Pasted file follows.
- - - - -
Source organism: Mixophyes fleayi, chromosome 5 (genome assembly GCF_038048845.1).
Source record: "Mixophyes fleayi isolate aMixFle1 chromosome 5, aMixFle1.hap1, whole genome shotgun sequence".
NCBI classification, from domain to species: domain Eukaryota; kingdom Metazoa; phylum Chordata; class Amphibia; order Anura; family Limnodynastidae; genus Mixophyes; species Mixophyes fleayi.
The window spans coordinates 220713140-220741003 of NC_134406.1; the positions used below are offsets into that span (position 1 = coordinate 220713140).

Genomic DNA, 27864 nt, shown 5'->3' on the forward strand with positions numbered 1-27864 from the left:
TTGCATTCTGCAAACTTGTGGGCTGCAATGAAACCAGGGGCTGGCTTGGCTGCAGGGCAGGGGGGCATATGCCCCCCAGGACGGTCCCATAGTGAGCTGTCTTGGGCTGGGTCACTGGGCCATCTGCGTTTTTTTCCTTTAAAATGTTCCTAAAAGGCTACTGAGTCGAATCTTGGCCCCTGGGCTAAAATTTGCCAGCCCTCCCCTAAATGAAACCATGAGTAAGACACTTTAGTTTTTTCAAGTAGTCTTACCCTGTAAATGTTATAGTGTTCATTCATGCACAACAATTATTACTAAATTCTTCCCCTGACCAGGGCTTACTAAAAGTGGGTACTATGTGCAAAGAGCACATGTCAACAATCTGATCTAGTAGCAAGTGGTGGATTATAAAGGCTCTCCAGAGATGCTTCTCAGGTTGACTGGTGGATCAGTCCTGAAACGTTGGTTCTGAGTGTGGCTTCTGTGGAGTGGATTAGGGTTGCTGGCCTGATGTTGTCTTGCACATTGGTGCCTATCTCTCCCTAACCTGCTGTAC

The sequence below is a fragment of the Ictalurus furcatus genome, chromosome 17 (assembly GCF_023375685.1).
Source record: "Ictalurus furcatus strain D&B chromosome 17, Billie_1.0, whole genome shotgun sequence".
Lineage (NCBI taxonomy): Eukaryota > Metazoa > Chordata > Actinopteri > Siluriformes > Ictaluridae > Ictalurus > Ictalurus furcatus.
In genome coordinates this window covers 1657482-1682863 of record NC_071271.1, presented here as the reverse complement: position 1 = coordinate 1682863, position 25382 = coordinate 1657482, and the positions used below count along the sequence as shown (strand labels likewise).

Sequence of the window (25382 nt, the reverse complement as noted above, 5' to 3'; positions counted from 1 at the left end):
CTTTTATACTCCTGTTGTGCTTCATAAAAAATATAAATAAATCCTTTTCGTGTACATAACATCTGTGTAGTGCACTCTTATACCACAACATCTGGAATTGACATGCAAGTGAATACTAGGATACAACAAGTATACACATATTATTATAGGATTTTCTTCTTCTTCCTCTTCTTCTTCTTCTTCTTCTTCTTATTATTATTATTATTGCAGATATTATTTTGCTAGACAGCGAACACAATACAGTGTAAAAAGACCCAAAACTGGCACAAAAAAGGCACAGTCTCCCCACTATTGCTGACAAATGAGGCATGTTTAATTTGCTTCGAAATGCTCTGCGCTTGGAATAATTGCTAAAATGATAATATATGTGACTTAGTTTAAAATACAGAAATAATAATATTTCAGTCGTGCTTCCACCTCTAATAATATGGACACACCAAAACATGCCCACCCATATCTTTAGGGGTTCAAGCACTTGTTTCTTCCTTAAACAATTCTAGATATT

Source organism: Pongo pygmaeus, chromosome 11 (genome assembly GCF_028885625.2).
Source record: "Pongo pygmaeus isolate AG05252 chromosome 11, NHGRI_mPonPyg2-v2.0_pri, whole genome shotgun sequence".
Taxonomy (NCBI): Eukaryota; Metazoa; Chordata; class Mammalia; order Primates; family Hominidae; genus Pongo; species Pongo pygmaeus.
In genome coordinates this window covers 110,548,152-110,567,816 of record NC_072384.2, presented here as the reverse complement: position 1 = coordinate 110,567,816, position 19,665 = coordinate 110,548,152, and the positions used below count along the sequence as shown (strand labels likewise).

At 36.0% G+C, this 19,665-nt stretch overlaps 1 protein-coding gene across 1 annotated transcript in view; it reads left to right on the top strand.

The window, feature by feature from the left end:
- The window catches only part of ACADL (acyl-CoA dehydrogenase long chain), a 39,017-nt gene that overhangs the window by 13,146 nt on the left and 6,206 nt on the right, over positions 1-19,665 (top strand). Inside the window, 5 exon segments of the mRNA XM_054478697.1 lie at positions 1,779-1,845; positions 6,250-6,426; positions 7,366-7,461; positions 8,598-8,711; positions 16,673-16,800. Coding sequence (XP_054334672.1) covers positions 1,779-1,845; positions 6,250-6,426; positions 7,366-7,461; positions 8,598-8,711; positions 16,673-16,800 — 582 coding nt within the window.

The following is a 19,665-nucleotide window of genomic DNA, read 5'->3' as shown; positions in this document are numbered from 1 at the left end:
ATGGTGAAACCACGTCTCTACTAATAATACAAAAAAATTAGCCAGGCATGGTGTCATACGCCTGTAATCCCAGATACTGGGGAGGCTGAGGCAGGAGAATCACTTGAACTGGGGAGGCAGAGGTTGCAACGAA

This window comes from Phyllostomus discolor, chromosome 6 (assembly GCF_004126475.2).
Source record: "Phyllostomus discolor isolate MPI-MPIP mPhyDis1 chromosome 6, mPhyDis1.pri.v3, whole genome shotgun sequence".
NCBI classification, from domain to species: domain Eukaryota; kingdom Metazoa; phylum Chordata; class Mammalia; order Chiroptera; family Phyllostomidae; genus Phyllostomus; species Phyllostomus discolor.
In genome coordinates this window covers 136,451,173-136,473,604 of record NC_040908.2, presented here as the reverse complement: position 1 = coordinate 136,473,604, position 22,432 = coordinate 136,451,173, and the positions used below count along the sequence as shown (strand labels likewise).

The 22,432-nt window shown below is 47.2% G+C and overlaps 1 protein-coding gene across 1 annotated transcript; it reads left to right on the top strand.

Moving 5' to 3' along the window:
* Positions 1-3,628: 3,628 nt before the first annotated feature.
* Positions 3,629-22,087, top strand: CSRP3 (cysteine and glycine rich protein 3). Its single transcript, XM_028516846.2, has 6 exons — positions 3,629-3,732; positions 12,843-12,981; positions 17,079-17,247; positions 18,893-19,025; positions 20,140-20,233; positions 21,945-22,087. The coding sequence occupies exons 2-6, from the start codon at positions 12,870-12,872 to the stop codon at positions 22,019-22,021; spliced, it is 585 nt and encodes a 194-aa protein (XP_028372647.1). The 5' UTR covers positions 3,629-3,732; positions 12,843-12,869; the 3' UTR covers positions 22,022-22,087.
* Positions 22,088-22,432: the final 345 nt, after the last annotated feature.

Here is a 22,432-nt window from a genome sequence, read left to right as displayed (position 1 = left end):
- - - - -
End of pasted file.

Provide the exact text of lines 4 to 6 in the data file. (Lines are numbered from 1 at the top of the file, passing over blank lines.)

The window spans coordinates 220713140-220741003 of NC_134406.1; the positions used below are offsets into that span (position 1 = coordinate 220713140).

Genomic DNA, 27864 nt, shown 5'->3' on the forward strand with positions numbered 1-27864 from the left:
TTGCATTCTGCAAACTTGTGGGCTGCAATGAAACCAGGGGCTGGCTTGGCTGCAGGGCAGGGGGGCATATGCCCCCCAGGACGGTCCCATAGTGAGCTGTCTTGGGCTGGGTCACTGGGCCATCTGCGTTTTTTTCCTTTAAAATGTTCCTAAAAGGCTACTGAGTCGAATCTTGGCCCCTGGGCTAAAATTTGCCAGCCCTCCCCTAAATGAAACCATGAGTAAGACACTTTAGTTTTTTCAAGTAGTCTTACCCTGTAAATGTTATAGTGTTCATTCATGCACAACAATTATTACTAAATTCTTCCCCTGACCAGGGCTTACTAAAAGTGGGTACTATGTGCAAAGAGCACATGTCAACAATCTGATCTAGTAGCAAGTGGTGGATTATAAAGGCTCTCCAGAGATGCTTCTCAGGTTGACTGGTGGATCAGTCCTGAAACGTTGGTTCTGAGTGTGGCTTCTGTGGAGTGGATTAGGGTTGCTGGCCTGATGTTGTCTTGCACATTGGTGCCTATCTCTCCCTAACCTGCTGTAC